I took a mail day today. This is similar to the common sick day, however no illness is involved. It is a day in which you stay at home and wait for the mailman. I even did this honestly, calling my workplace late last night and explaining my FedEx dilemma, having already missed the first delivery attempt of the piece of technology that would forever change my life. Oddly, my anguish was understood. And so I spent the majority of my day in my tiny abode, awaiting my Knight in Vehicular Armor.
The doorbell doesn't work at my place. I've lived here for over three years and have only heard it ring once. And when it did, I just stared at the door in amazement, ignoring the poor soul who actually wanted to come in. Because of the lack of chime, people must knock. FedEx men, charming as they are, have not figured this out.
I was typing away by the front window, the blinds up so that I could see strangers coming and going, when I noticed a man with a package stepping off the front porch. I must have been so caught up in the Tuscan-inspired resort wedding I was describing (I'm running out of inspiring nuptial adjectives, folks) that I didn't hear the doorbell that DOESN'T WORK. And there was no knock. He just walked away.
I have no pride when it comes to mailmen. In Vancouver, when the long-awaited Purolator man returned my camera to me, I greeted him in a rather scandalous tank top with wet hair dripping down my back, a hoodie half on (only because I was trying to dress as I ran for the door). So the fact that I was in old slippers and baggy sweatpants did not deter me from running out my door and across the front yard to fetch him. (Yes, I just used the word "fetch." But not in a Mean Girls way. Or in a "You look rather fetching this evening" sort of way either. But I digress.) I was that crazy woman waving her arms and shouting, the one you probably intentionally don't look in the eye when you meet her on the street. The one with the fashion sense of a toddler, the grace and poise of a fourth-grade boy in dance class, and the speech patterns of Tarzan.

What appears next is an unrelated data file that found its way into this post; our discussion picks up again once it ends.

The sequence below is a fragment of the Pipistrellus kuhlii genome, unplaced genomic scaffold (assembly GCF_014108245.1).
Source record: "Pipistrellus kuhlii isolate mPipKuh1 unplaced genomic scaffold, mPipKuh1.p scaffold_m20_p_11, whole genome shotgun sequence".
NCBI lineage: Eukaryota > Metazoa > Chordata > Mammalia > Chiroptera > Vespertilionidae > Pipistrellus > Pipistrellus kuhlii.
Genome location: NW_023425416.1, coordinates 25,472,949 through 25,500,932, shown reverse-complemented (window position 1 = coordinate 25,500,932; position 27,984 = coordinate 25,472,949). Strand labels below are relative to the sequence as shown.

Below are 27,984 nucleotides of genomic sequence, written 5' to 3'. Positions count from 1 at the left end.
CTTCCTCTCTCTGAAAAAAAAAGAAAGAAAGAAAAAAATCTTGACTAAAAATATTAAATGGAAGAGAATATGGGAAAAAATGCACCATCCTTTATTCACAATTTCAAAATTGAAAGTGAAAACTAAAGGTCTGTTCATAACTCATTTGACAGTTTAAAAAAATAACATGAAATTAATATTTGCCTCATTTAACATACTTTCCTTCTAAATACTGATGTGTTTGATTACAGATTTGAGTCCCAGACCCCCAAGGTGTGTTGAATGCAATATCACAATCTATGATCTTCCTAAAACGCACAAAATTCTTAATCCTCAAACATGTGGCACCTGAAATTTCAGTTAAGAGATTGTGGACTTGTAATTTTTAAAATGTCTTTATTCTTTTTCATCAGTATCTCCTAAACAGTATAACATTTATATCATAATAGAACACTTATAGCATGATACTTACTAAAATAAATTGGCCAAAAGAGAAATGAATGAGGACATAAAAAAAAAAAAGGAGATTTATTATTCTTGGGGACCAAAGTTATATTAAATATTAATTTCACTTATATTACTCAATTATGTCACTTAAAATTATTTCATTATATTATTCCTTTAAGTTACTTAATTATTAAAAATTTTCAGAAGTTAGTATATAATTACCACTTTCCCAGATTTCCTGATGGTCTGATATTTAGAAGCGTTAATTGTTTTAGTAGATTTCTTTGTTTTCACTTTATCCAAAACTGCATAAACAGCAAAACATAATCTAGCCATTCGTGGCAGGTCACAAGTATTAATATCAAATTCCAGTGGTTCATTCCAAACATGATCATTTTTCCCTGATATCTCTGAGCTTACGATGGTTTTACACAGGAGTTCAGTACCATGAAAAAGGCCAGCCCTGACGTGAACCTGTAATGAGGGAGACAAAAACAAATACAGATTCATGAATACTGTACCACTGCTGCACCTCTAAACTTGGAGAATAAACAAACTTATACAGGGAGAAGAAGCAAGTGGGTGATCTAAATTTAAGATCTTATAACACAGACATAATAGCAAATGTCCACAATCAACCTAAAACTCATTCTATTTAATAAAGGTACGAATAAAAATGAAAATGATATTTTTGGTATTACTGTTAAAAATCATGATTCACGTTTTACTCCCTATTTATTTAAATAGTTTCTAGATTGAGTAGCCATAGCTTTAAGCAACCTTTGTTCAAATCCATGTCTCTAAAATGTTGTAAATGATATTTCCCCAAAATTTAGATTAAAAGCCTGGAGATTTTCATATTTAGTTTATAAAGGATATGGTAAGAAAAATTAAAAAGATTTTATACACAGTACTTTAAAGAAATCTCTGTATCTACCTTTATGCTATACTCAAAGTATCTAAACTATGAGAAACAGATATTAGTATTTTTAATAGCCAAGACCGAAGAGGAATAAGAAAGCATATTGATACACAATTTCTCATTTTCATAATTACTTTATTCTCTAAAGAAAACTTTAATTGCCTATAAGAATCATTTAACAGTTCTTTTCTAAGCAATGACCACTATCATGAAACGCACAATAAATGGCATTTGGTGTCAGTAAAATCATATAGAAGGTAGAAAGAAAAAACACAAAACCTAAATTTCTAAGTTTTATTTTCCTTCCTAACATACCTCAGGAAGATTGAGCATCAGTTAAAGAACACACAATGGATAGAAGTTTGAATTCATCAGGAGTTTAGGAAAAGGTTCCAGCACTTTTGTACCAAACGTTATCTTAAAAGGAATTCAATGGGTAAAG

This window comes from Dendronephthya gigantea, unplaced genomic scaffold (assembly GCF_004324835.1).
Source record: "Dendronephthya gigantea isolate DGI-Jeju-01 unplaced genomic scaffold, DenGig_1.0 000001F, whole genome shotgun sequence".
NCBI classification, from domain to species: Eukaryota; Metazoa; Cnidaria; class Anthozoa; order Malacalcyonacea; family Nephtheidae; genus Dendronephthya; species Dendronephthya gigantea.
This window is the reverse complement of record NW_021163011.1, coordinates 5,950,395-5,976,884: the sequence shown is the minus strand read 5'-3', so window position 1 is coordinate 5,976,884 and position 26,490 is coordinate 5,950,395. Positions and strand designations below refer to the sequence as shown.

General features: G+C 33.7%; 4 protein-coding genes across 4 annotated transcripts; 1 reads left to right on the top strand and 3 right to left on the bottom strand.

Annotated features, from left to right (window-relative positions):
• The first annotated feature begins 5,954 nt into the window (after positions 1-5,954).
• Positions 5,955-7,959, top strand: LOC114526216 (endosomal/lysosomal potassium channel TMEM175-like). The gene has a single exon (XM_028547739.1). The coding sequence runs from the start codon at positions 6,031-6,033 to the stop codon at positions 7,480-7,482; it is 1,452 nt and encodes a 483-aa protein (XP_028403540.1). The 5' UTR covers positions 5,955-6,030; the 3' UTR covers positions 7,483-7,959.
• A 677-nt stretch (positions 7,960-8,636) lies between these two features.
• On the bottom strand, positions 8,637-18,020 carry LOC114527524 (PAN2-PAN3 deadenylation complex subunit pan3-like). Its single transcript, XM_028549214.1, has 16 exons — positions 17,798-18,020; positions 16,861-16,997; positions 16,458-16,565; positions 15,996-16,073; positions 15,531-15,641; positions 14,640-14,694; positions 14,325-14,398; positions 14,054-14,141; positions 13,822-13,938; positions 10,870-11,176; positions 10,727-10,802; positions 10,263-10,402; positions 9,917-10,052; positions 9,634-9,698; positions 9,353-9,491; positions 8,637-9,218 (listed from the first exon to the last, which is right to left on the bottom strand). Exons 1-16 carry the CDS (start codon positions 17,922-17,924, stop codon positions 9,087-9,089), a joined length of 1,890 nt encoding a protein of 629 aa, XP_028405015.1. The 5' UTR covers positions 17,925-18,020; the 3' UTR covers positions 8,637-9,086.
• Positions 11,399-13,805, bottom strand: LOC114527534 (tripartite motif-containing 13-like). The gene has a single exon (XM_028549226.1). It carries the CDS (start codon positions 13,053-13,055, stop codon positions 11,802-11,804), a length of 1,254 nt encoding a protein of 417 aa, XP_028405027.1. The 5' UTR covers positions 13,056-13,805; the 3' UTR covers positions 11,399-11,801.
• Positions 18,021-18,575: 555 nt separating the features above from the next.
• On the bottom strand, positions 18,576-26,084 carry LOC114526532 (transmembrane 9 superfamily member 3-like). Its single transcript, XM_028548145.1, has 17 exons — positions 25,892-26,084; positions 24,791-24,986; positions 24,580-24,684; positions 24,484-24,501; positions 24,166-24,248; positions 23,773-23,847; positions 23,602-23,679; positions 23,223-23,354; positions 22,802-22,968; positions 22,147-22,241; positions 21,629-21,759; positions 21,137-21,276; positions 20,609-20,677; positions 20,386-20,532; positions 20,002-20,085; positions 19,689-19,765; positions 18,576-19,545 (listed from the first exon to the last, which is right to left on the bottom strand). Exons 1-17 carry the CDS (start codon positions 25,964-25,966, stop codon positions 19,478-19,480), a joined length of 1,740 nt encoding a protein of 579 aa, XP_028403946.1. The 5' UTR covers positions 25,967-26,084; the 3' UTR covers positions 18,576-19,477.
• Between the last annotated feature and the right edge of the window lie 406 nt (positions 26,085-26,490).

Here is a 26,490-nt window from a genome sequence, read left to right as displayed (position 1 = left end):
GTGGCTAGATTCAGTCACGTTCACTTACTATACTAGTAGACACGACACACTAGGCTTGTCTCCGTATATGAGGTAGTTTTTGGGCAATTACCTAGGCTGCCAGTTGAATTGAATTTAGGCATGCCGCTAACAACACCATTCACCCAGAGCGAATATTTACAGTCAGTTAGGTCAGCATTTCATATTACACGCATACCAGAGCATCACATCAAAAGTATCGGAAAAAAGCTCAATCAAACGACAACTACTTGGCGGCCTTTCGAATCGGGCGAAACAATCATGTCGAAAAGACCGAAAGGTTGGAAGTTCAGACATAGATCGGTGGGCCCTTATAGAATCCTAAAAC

But he stopped. He turned. He didn't even ask me my name. He just handed me my future in a box. I thanked him profusely, signed his high-tech thingamabob/freeze ray, and waved goodbye to my hero of the day.
Fast-forward a few hours.
The MacBook sits on my table, partially opened. While it whispers to me, I ignore it. Because as much as I want to play with it, I must resist the temptation to spend the rest of my evening (and into the wee hours of the morning) with a piece of aluminum when I must first fire off invoices created on a clunky PC that deserves a noble retirement. Oddly, now that the laptop's here, the eagerness has settled into simple comfort. There is no rush. We have forever to get to know one another.
Hmm. Maybe this is what it's like to be a boy. To be excited by the chase. To be more concerned with the acquisition than with the relationship. To profess love for something not there, and then to back off a little once it's sitting in the kitchen. Not that girls sit in kitchens.... Oh, wait. No. Never mind. I take back the entire analogy.